As I’ve remarked on occasion, I have social media “friends” of all kinds of political and religious backgrounds, though the majority are politically conservative and Roman Catholic. In some circles, it seems, talking about the reality of what is called “white privilege” in American society is treated with anger, derision, or worse. I find this truly puzzling, because, to me, the phenomenon is self-evident, or at least borne out by experience.
Acknowledging the subtle and pervasive ways in which our society treats the dominant cultural and ethnic group, and how we are all influenced by it, is not “liberal PC nonsense” or “cultural Marxism.” It is not an attack on any group. It is not an attack on the US. It is not denying the tremendous opportunity for self-advancement that still does exist in American society, which remains a magnet for people all over the world. It is not to deny the tremendous strides that have indeed been made in race relations, in attitudes, and more. It is not to induce guilt amongst whites, or to lay the blame on any one group or political party. It is not to deny that in some places poor whites are worse off than middle-class blacks in other respects. It is not to deny the tremendous socio-economic and cultural advantage that, say, Asian-Americans tend to have. It is certainly not to exalt victim status. It is not to deny anything else. It is to point out what, to me, appears to be a fairly objective reality of our society, and to reflect on the consequences of this, for weal or for woe.
And at some level, this tribal instinct is simply a reflection of human nature, and it has effects both good and bad, beautiful and ugly, and is especially visible when different “tribes” coexist, or try to. When combined, however, with the painful history, particularly of blacks in this country, it takes on, pardon the pun, a different hue. Acknowledging this reality, doing one’s best to be aware of it and to work against it, ought to be the task especially of Christians, and Catholics, who belong ultimately to Christ, in whom there is no longer Jew, nor Greek, slave nor free (Gal 3:28).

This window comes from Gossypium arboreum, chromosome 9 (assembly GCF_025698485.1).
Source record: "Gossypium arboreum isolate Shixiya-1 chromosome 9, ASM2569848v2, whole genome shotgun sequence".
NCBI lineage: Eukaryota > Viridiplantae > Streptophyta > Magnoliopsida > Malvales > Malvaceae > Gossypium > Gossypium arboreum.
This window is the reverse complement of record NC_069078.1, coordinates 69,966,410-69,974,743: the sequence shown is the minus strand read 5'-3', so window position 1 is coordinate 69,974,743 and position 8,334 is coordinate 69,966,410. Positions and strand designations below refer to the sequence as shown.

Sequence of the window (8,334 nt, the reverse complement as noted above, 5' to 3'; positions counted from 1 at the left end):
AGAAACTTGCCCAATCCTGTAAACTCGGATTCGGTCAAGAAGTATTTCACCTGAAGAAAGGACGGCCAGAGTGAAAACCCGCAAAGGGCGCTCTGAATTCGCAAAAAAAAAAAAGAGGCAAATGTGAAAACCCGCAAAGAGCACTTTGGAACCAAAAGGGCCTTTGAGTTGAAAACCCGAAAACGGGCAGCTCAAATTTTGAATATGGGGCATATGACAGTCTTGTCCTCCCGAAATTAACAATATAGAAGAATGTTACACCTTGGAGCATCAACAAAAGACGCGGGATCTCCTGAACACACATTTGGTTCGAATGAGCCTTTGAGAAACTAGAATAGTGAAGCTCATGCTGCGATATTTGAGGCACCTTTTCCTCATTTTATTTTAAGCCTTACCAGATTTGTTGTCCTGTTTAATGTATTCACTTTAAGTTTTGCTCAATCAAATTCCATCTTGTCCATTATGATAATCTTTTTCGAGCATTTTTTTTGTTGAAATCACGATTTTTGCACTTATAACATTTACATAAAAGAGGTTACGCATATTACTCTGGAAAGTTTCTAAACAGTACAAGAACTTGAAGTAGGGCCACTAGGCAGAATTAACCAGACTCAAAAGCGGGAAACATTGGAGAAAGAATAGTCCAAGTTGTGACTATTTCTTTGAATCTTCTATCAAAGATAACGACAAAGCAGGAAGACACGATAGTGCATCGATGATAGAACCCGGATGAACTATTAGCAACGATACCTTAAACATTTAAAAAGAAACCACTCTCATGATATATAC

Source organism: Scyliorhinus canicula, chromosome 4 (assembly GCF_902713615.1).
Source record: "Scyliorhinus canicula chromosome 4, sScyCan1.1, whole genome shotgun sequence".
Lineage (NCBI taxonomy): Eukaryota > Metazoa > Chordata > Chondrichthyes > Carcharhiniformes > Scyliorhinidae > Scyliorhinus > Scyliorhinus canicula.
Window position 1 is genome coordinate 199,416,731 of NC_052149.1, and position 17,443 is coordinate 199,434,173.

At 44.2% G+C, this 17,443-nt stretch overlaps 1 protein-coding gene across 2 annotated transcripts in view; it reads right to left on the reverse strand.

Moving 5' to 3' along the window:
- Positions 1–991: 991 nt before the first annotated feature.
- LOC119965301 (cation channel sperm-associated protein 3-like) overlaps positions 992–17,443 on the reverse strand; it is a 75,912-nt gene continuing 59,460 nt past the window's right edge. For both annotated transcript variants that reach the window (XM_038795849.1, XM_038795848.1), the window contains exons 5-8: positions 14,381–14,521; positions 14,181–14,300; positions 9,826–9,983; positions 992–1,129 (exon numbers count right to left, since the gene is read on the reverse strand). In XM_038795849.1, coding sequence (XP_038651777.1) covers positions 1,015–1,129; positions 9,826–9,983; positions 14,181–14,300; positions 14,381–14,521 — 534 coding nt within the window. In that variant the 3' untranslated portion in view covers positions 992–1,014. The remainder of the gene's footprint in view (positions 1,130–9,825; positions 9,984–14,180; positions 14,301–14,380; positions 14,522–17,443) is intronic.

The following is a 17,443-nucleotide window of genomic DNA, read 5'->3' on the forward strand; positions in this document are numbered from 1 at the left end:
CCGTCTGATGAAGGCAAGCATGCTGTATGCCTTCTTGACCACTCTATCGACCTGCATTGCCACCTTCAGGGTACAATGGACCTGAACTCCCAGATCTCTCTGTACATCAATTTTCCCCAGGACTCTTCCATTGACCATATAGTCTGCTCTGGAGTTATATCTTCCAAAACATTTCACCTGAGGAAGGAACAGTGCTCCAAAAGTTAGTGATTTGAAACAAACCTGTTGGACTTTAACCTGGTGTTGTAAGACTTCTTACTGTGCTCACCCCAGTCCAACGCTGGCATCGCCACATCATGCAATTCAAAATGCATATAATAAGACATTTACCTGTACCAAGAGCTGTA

A personal anecdote: when I moved into my new parish in the summer, one evening around dusk, I decided to go for a Rosary walk. As I proceeded, the thought suddenly came to me, “You’re not in clerics. You’re in a new neighborhood where no one knows you. Is this wise?” Tall brown guy with a beard, walking around a neighborhood at dusk, seemingly aimlessly, muttering under his breath? Yeah, turn around. I finished the Rosary on the porch. This is not to accuse my neighbors of being mean or racist or bigoted. It is simply a function of being a member of one ethnic minority (in this case “potential Muslim” actually) in this society. It is not to claim that I was a victim, or even to imply that my human dignity was in any way deeply offended. It’s the small kind of calculus that one does often, that comes with being brown in America, or one kind of brown.
But as we all know, others have to do a whole different set of calculus, much more often, and the consequences can be very deadly.
Fr. Gaurav Shroff is a native of India, and grew up in both India and the United States. After graduating from Mt. St. Mary’s Seminary in Emmitsburg, he was Ordained to the priesthood for the Archdiocese of Atlanta in 2013.
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